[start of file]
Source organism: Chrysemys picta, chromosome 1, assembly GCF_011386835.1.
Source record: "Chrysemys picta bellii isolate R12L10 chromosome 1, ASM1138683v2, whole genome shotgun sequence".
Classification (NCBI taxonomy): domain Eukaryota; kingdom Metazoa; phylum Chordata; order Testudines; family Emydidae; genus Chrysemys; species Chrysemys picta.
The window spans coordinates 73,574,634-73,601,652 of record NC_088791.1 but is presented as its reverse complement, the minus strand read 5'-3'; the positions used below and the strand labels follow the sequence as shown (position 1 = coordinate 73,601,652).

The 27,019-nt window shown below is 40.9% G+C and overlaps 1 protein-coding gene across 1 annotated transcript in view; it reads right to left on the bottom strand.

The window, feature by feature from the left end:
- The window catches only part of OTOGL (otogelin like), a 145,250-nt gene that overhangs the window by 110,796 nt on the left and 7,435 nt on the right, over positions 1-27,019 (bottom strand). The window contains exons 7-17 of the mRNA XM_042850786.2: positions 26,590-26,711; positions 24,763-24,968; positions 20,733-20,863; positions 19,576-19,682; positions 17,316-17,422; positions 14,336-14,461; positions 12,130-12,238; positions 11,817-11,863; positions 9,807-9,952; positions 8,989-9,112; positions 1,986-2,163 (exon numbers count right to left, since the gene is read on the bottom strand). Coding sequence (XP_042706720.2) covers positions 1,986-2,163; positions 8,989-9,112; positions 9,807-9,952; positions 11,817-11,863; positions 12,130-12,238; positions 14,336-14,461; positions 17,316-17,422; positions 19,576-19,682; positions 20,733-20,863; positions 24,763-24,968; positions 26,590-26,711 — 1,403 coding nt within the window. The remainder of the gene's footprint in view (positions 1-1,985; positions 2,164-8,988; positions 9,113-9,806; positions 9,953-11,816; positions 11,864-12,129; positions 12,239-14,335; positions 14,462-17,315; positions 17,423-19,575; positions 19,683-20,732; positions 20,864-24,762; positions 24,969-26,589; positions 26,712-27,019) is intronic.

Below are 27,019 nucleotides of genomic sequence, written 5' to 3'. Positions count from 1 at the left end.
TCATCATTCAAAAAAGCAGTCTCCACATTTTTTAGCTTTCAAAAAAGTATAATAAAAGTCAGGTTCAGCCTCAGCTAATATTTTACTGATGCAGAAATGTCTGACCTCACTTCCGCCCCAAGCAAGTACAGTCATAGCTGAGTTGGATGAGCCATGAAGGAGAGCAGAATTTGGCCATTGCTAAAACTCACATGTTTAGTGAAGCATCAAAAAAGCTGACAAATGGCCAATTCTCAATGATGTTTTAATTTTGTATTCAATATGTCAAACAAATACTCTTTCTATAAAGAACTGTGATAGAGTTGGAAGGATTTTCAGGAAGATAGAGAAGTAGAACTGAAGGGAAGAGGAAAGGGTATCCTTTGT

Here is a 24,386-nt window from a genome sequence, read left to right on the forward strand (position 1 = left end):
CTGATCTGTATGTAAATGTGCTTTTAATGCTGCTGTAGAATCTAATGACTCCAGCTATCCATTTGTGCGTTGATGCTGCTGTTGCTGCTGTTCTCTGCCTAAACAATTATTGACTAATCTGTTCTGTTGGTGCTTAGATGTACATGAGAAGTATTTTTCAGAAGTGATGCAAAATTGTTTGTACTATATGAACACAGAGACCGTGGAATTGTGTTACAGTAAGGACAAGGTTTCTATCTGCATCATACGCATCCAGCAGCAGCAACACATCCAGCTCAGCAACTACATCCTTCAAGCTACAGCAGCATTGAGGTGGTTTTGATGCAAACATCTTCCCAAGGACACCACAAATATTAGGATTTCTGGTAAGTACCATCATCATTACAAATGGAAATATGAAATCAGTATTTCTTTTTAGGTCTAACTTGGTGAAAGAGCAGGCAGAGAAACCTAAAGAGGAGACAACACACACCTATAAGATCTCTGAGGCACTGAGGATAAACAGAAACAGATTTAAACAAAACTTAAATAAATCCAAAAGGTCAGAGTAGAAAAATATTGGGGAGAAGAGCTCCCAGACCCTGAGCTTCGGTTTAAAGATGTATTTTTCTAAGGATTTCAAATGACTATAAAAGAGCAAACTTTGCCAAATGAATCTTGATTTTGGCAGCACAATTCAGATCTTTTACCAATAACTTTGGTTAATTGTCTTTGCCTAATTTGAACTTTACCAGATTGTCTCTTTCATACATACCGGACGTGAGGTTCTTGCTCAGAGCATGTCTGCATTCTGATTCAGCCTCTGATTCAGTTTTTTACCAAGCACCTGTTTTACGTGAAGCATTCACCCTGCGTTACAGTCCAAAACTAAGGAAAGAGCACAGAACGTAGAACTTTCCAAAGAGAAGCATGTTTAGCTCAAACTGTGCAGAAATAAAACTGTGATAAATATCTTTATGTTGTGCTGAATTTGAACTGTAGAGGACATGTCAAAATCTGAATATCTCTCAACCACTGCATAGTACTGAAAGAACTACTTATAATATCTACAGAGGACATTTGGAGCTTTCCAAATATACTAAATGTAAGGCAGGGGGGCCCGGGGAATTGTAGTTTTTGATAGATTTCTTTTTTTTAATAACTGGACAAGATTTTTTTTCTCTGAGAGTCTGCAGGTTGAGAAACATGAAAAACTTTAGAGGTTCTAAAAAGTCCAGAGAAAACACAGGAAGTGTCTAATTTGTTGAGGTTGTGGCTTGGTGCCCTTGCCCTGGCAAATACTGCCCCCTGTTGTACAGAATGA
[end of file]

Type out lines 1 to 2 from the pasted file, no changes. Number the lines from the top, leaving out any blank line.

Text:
Source organism: Chrysemys picta, chromosome 1, assembly GCF_011386835.1.
Source record: "Chrysemys picta bellii isolate R12L10 chromosome 1, ASM1138683v2, whole genome shotgun sequence".